Tips for a Balanced Diet on a Budget
Is it possible to eat healthily when money is tight? Given that about one in nine households in BC is considered to have food insecurity and inflation has been increasing, this is a common question that comes up. Having access to adequate amounts and a variety of foods can impact someone’s physical and mental health.
Here are some tips that can make choosing nutritious foods more accessible:
Grocery store tips:
● Grocery stores often have a section for products that are near their expiration date.
● Many grocery stores, such as Save-On, Superstore, Safeway, Pricesmart, No Frills and T&T, offer their weekly flyers online to view what items are on sale for the week.
● Store-brand items are often cheaper than popular name-brand items.
● Buy larger quantities of food and freeze the leftovers; keeping food safety in mind, be aware of recommended storage times.
● Buy in bulk for items that can be stored for a while (whole grain rice or pastas, canned beans, barley, quinoa).
● Buy what’s in season; check out what’s in season here from Buy BC.
● Frozen or canned fruits and veggies are often cheaper and are just as nutritious.
● Conventional is often cheaper than organic.
● “Ugly” produce is sometimes cheaper and it may actually be higher in nutrients than the perfect counterparts.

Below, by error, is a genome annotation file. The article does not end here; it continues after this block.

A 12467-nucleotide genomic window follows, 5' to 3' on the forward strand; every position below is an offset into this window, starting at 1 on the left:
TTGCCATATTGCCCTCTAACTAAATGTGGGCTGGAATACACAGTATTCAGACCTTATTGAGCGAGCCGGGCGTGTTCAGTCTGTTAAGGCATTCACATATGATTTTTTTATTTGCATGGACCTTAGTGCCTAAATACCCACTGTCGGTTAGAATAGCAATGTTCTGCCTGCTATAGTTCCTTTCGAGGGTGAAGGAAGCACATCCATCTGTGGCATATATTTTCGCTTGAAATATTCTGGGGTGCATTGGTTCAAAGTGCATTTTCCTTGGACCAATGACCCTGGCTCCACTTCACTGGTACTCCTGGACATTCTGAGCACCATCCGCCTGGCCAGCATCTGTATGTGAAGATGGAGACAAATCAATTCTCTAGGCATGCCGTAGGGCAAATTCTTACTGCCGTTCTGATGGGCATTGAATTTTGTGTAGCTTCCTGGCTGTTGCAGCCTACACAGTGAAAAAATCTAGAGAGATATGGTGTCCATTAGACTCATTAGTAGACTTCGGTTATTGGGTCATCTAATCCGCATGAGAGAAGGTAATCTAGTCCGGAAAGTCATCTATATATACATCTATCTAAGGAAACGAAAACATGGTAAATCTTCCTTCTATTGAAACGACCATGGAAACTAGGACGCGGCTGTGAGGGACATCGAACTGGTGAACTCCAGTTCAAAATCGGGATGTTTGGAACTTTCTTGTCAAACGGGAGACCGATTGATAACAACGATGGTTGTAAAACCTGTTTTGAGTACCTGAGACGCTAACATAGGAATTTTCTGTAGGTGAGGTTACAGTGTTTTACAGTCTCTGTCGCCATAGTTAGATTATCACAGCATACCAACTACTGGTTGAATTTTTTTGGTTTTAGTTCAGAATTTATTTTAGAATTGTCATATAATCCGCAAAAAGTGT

● Plant-based proteins like tofu, beans, peas and lentils are often much cheaper, especially in their dried form, compared to animal-based proteins.
● Buy nuts and seeds from stores that sell in wholesale or bulk.
● Buying whole chickens/meats can be cheaper than purchasing just their parts (Pro tip: Use the bones to make a protein-rich bone broth!).
● Choose frozen or canned fish, like salmon, tuna, and sardines instead of fresh.
Apps and resources:
● Check out a budget friendly recipe site like Budget Bytes.
● Apps like Too Good To Go or Flash connect you with local restaurants and stores that will provide you with free or low-cost food.
● Use the Flipp app to compare prices between stores and use price matching to your best advantage.
● Take advantage of programs, such as Food Stash, that recover foods and deliver low-cost groceries.
● Vancouver Coastal Health has a food asset map on their website that allows you to see where free and low-cost groceries and meals are available.
Written by Emily Voong, UBC Dietetics Student
Reviewed by Gina Almasan, RD